Abstract: This study investigated the heavy metal speciation of surface runoff and associated sediments in Osogbo and Ile-Ife to determine the contribution of heavy metals to environmental pollution in the area. Samples were collected along major roads with high traffic density within each town, and processed appropriately. The sequential extraction described by Tessier, et al. 1979 and Tokalioglu, et al. 2000 were used to respectively fractionate the sediment and water samples, which were then analysed by Atomic Absorption Spectrophotometry(AAS) to determine concentrations of four heavy metals: Pb, Mn, Ni and Cd. Results indicated that the pH values of the collected runoff samples ranged from 6.80-8.10 to 6.80-7.40 in Osogbo and Ile-Ife, respectively. The total metal concentrations in the Osogbo samples ranged from 14.48-26.03µgg-1Cd, 99.73-156.45µgg-1Mn, 24.50-52.25µgg-1Pb and 18.45-28.33µgg-1Ni while heavy metal concentrations in Ile-Ife ranged from 15.45-27.53µgg-1Cd, 70.03-153.45µgg-1Mn, 20.00-27.98µgg-1Ni and 20.28-32.75µgg-1Pb.The order of decreasing bioavailability of detected heavy metals in sediment fractions from Osogbo was determined as follows: carbonate-bound>exchangable> Fe-Mn oxide>residual>organic matter. The order of decreasing bioavailability of detected heavy metals in sediment fractions from Ile-Ife was determined as follows: carbonate-bound>organic matter> Fe-Mn oxide>residual>exchangeable.The bioavailability percentage of free metal ions and organic-bound metal fractions in Osogbo were as follows: 46.42% Pb, 30.70%Cd, 32.96%Mn, 36.00%Ni; 33.00%Pb, 36.00%Cd, 35.00%Mn, and 31.58%Ni and the bioavailability percentage of free metal ions and organic-bound metal fractions in Ile-Ife were as follow: 35.71%Pb, 26.92%Cd 36.31%Mn,36.00%Ni; 33.00%Pb, 32.00%Cd, 36.73%Mn and 31.58%Ni respectively. Results indicate that the runoff sediments in Osogbo were primarily polluted with Pb and Cd and that Ile-Ife runoff sediments were primarily polluted with Cd. The runoff water samples from the two towns were contaminated with varying concentrations of the analysed heavy metals, though concentrations were all determined to be less than the permissible limits of metals in drinking water.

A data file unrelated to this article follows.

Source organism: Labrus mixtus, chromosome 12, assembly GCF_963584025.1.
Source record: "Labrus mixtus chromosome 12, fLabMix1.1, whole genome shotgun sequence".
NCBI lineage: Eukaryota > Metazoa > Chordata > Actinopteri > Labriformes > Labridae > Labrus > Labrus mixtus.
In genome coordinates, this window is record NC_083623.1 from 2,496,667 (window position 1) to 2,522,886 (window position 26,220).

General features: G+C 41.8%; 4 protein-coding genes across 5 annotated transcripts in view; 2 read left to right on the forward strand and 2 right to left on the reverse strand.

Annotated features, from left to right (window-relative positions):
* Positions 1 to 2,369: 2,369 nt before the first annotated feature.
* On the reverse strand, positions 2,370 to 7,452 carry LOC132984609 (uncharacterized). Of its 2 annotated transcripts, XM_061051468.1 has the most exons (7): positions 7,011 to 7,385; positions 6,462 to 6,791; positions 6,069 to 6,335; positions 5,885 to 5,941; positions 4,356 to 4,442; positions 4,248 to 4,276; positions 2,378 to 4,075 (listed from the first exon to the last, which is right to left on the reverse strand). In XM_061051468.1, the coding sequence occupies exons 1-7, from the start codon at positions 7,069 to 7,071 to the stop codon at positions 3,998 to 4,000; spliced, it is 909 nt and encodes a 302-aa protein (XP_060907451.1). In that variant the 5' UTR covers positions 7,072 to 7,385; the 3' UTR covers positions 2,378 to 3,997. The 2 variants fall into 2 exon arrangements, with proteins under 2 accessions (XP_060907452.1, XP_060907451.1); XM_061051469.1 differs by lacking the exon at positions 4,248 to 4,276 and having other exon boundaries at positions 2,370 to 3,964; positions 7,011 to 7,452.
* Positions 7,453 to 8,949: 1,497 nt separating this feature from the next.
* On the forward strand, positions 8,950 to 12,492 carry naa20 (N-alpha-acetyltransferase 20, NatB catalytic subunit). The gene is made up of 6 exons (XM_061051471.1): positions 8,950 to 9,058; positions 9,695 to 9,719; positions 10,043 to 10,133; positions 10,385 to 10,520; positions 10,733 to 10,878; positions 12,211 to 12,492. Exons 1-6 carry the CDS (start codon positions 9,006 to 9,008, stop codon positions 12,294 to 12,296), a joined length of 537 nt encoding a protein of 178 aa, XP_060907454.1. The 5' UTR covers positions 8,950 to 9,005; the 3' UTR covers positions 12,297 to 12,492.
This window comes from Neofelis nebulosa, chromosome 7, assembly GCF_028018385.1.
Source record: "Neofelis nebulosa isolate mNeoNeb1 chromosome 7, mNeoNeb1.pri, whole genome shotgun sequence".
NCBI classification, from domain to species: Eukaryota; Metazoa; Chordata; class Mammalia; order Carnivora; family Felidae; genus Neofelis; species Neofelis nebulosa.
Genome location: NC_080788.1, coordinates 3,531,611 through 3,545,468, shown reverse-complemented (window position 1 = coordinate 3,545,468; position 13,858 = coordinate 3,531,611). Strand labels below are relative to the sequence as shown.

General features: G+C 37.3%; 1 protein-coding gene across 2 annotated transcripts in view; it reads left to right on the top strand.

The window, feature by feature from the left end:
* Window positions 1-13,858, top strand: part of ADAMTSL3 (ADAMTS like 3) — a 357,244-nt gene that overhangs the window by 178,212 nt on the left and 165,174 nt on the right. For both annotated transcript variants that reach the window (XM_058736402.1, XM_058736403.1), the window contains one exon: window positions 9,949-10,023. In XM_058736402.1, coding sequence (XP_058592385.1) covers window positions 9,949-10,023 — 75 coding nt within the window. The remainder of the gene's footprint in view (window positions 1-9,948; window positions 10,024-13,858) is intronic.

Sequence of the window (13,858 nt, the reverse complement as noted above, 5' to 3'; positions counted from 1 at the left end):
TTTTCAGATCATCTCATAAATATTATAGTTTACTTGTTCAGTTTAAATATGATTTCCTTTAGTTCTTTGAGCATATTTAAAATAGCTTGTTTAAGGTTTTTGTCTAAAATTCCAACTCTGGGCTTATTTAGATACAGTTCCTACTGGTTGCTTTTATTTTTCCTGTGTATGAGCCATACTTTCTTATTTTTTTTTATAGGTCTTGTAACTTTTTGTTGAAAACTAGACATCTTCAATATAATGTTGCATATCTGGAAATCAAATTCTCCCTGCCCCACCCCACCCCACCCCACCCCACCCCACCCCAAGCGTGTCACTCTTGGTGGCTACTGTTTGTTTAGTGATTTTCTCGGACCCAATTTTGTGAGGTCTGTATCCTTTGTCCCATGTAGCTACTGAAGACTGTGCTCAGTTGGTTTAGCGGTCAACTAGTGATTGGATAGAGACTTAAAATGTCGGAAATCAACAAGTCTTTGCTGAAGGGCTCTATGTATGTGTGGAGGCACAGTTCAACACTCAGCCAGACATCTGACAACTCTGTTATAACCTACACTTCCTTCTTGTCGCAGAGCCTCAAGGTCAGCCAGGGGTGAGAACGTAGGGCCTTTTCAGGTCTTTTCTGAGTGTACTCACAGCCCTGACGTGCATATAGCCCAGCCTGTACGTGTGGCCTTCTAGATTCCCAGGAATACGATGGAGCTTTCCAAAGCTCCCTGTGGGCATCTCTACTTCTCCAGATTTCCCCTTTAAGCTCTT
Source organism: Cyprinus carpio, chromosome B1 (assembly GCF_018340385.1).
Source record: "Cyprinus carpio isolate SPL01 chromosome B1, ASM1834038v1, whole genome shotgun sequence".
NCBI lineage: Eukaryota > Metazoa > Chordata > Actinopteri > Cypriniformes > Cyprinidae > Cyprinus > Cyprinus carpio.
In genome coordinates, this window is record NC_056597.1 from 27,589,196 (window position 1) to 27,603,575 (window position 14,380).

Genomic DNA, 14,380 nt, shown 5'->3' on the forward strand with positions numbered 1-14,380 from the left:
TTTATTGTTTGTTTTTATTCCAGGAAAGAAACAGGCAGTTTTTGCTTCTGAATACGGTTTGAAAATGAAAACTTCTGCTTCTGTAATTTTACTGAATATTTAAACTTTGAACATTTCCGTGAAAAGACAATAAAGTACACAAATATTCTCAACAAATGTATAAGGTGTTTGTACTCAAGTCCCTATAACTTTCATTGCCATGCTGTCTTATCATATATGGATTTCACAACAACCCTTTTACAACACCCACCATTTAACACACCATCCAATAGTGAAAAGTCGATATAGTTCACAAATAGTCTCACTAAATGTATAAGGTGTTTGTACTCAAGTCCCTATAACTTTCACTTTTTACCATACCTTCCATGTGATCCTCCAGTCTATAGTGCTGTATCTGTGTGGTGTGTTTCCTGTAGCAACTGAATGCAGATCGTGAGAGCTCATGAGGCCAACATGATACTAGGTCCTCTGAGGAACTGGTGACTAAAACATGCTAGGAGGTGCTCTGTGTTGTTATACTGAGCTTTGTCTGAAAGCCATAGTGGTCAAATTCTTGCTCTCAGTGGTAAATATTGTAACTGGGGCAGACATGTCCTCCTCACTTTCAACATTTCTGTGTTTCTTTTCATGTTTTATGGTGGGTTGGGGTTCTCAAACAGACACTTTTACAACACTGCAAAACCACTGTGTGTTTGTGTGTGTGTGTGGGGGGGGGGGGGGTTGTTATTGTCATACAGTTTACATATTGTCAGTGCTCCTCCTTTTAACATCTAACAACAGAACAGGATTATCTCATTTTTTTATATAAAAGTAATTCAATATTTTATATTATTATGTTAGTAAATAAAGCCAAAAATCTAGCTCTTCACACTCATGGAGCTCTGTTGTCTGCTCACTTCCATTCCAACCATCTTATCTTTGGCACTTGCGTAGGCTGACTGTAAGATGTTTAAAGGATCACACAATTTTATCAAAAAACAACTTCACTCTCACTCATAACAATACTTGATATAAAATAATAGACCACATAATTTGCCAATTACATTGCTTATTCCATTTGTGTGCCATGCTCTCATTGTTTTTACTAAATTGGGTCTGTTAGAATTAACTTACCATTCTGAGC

Keywords: Chemical Fractionation; Heavy Metals; Sediment; Runoff


Authors: Martin Kaltenbach; Christian Maschke; Franziska He?; Hildegard Niemann; Martin Führ

Abstract: The article reviews the results of scientific research on aircraft noise induced health impairments, annoyance as well as learning disorders and summarizes consequences for legislative and political decisions. The association of noise with an increased incidence of chronic arterial hypertension has been shown in large-scale epidemiological studies. Identified risks are up to 20% per 10 dB increase in day-evening-night level (above 50 dB(A)) and for nightly noise exposure within a range of 19-34% per 10 dB (above 30-35dB(A)). Identified risks regarding the use of antihypertensive drugs are partly higher. Also an increase in strokes is documented in recent epidemiological studies and understood as a consequence of hypertension. The same applies in the case of heart failure. Likewise an increase in myocardial infarctions has been confirmed in the recent studies with large populations included. Moreover, the annoyance due to aircraft noise has been significantly underestimated in the last 15 years. Compared to the EU-position paper of 2002 the sound level at a given extent of annoyance (25% HA) is at least 10 dB(A) lower. Impairments of cognitive performance in children attending schools exposed to high aircraft noise have been demonstrated in national and international studies up to the year 2014. As consequence of the present knowledge in noise effect research legal and political decisions must form the base to reduce aircraft noise exposure during the 24h-day to Lden = 50 and during the night to Ln = 45 dB(A).

Keywords: Noise Research; Hypertension; Myocardial Infarction; Stroke; Health Impairments; Annoyance; Learning Disorders


Authors: Marco Tulio Jaramillo Salazar; Néstor Jaime Aguirre Ramírez; Jhon Henry Galvis García